Lama project on the
border of Chile and
Argentina ‒ costs
Johannesburg, South Africa --- 04 May 2012 - Capital spending by the world’s largest gold producers is increasing at a faster pace than earnings for a second successive year, as the industry’s biggest mining projects are beset by delays and surging labour costs.
Bloomberg News reports from here that Barrick Gold Corporation said it was reviewing cost estimates for its US$5 billion Pascua-Lama gold and silver project on the Chile-Argentina border because of wage and raw-materials inflation. And Newmont Mining Corporation may have to raise the US$4.8 billion budget for its Conga mine in Peru after political opposition.
The two gold miners are building the multibillion-dollar mines to arrest a decline in output and end the underperformance of their shares relative to the commodity they produce. Escalating costs may mean producers reassess other proposed projects, according to Jorge Beristain, an analyst at Deutsche Bank AG.
Barrick, Newmont and Goldcorp Inc., the three largest producers by market value, have forecast a combined capital expenditure of as much as US$11.8 billion this year, 24% more than in 2011, according to data compiled by Bloomberg. Aggregate operating income will climb 12%, according to the average of analysts’ estimates compiled by Bloomberg.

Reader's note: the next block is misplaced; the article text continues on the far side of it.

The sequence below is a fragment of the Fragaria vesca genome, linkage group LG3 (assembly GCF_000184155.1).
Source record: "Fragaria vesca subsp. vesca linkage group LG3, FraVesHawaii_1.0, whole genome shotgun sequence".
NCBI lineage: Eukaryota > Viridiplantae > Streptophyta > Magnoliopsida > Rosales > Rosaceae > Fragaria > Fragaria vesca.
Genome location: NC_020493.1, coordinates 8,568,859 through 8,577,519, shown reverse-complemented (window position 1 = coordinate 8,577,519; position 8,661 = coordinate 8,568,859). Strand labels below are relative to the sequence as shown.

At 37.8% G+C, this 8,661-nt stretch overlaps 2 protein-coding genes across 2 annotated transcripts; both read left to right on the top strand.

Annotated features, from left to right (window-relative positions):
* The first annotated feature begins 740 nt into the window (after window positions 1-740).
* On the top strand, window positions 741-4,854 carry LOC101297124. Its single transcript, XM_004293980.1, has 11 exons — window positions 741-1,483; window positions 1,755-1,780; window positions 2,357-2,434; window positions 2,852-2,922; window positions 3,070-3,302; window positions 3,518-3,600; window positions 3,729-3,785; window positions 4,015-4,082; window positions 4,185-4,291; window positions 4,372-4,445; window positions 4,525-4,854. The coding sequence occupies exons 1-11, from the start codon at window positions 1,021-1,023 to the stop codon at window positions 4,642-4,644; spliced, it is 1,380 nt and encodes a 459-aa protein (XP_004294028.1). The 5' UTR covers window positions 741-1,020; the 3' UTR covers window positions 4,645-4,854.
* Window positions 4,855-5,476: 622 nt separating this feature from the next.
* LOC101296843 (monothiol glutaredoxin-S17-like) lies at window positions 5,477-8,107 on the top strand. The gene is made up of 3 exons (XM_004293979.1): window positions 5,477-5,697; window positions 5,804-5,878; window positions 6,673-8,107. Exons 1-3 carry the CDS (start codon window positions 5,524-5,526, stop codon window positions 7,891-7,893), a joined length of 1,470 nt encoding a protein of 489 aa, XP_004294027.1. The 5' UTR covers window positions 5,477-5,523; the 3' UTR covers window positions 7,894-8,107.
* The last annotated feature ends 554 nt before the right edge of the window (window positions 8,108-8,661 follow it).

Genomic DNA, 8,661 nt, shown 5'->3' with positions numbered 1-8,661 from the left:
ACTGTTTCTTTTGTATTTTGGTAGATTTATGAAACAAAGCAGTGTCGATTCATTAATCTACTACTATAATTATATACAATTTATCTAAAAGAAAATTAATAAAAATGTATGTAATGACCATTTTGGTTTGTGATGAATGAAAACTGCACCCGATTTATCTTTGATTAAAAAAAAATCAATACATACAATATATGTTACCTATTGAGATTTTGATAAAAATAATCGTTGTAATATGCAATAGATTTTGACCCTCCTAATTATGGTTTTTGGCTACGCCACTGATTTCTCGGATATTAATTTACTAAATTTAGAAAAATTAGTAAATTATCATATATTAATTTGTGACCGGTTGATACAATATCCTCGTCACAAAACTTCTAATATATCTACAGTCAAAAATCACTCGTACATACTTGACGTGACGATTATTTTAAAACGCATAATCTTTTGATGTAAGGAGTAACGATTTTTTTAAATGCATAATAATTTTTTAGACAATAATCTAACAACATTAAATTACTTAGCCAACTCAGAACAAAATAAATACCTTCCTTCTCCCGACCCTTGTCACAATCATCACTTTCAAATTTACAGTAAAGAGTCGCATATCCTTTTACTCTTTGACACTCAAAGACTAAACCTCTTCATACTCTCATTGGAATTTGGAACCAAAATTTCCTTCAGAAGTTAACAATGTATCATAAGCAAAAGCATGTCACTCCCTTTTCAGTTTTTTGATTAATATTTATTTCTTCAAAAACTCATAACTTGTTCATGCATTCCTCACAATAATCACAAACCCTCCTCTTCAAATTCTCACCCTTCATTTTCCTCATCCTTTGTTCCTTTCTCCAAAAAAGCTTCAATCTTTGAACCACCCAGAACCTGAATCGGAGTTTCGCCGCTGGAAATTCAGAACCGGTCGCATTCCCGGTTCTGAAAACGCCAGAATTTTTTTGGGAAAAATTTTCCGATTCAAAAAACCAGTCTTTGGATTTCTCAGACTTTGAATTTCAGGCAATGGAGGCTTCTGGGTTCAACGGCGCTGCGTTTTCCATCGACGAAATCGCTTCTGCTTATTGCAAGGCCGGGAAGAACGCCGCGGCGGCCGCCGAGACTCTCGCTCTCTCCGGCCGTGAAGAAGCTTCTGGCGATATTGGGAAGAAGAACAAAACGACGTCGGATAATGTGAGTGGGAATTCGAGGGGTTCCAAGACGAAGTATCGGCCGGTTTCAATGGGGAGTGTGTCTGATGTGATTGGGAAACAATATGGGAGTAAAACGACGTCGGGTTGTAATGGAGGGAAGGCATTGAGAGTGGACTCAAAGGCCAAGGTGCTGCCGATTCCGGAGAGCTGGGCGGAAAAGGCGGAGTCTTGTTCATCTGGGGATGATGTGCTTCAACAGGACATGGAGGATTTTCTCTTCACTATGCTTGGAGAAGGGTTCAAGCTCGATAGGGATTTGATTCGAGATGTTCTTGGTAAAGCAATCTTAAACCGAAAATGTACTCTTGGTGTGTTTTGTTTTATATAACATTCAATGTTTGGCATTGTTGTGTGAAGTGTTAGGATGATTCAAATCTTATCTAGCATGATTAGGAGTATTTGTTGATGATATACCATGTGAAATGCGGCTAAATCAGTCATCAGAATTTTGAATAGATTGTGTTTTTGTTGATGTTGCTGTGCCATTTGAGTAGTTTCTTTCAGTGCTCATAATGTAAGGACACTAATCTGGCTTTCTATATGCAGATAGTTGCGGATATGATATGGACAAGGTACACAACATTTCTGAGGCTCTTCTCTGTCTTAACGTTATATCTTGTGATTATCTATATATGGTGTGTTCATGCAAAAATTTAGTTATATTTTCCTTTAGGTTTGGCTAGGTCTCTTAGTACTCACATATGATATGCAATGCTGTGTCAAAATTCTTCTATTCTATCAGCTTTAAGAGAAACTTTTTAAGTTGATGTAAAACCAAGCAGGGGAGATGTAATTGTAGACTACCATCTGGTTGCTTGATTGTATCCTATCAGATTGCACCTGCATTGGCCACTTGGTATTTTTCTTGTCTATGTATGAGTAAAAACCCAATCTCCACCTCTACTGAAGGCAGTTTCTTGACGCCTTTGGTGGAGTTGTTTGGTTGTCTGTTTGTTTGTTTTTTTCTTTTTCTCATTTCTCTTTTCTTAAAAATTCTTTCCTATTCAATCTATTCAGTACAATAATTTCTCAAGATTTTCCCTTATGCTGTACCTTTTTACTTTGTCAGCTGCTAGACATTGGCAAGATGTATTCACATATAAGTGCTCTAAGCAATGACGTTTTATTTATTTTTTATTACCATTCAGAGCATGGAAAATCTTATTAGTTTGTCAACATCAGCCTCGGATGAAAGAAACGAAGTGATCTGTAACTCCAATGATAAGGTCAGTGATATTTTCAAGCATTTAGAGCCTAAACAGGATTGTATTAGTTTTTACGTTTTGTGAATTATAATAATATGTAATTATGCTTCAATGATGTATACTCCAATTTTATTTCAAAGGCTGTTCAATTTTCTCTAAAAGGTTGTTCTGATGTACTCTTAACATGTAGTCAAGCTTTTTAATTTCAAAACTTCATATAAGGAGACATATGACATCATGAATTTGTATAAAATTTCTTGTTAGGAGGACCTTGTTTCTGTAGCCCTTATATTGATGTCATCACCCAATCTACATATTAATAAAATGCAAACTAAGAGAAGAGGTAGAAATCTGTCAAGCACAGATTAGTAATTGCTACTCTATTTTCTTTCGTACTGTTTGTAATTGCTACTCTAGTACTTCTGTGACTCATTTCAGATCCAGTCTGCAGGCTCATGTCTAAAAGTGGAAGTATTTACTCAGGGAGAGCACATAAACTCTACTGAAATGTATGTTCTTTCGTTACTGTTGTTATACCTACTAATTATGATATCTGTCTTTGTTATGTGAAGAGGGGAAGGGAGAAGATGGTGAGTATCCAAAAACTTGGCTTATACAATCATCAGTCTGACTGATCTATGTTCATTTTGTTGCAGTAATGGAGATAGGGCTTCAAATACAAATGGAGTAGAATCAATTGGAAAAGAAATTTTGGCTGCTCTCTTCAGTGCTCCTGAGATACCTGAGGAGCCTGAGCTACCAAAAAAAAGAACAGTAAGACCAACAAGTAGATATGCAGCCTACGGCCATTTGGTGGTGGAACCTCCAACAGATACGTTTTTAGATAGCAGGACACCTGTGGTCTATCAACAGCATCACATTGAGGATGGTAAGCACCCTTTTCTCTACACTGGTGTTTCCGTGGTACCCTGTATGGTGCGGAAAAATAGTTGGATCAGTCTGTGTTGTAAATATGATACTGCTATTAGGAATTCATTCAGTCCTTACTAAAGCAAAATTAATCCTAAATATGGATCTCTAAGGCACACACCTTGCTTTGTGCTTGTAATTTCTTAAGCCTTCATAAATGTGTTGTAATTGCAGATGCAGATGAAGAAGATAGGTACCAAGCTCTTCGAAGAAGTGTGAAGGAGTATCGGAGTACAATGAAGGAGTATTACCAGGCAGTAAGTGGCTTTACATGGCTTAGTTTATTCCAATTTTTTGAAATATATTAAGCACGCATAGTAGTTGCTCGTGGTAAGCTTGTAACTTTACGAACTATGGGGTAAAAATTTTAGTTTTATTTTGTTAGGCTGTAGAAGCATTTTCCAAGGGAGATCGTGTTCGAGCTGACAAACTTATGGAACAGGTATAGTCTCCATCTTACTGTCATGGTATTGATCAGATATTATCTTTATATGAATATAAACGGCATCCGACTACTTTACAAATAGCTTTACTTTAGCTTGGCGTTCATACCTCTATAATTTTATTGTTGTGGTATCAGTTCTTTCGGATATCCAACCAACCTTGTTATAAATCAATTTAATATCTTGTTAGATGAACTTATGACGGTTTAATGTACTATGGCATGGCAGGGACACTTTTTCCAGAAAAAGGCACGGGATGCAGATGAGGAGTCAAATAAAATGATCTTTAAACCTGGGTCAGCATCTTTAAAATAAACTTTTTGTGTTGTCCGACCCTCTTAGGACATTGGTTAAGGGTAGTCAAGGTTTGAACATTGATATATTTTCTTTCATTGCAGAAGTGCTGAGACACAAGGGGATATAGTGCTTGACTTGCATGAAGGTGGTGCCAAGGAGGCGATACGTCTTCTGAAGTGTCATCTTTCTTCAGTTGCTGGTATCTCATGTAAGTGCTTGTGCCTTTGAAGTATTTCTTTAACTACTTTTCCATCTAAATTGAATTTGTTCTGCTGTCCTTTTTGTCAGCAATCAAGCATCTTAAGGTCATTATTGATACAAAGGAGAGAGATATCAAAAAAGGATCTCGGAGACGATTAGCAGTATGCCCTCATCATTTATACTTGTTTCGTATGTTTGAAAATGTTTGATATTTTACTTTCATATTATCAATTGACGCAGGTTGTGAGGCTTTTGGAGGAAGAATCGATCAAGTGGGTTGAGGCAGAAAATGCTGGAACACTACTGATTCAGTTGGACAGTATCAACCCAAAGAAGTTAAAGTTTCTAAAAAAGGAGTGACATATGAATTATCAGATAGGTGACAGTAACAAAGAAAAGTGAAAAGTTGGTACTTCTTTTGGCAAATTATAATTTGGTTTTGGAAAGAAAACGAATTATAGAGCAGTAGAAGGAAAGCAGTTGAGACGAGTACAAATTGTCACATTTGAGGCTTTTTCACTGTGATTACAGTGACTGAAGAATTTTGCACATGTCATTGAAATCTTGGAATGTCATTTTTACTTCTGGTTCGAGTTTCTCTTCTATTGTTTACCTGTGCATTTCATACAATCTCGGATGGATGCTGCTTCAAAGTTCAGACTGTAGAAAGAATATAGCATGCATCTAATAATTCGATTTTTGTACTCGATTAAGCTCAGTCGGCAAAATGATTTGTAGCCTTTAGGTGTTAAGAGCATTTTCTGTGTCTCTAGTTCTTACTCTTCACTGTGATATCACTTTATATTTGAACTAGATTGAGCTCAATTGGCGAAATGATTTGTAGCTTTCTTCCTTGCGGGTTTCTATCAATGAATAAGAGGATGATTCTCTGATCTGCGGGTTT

Capital expenditure at the three companies will be more than triple what they spent five years earlier. Over that period, gold prices climbed 156%.
Barrick saw its output drop 1.1% to 7.68Moz last year. It’s targeting annual output of 9Moz in 2016 and says 2012 capital spending will be US$5.5 billion to US$5.9 billion, as much as 19% more than last year.
Newmont will only advance and build projects in its pipeline “that deliver competitive returns,” Omar Jabara, a spokesman for the Colorado-based company, said in an e-mailed statement.
Goldcorp reviews its capital spending plans regularly, Jeff Wilhoit, a spokesman for the company, said in an interview. “We’ve got the benefit of having a project pipeline that is quite robust in a variety of economic and financial scenarios,” he said. “If any factors were to change, we would take that into account in our decision-making.”
Newmont suspended construction at Conga in November after clashes between Peruvian police and opponents of the mine. Newmont said last week it’s evaluating the recommendations of a government report that said the project needs “substantive improvements.”
Canada’s Kinross Gold Corp. has delayed development of mines in Ecuador and Chile and will concentrate on expanding its Tasiast mine in Mauritania. The company is using stricter criteria for spending amid rising costs for labour, raw materials and equipment, it said.
Source: Bloomberg News. For more information, click here.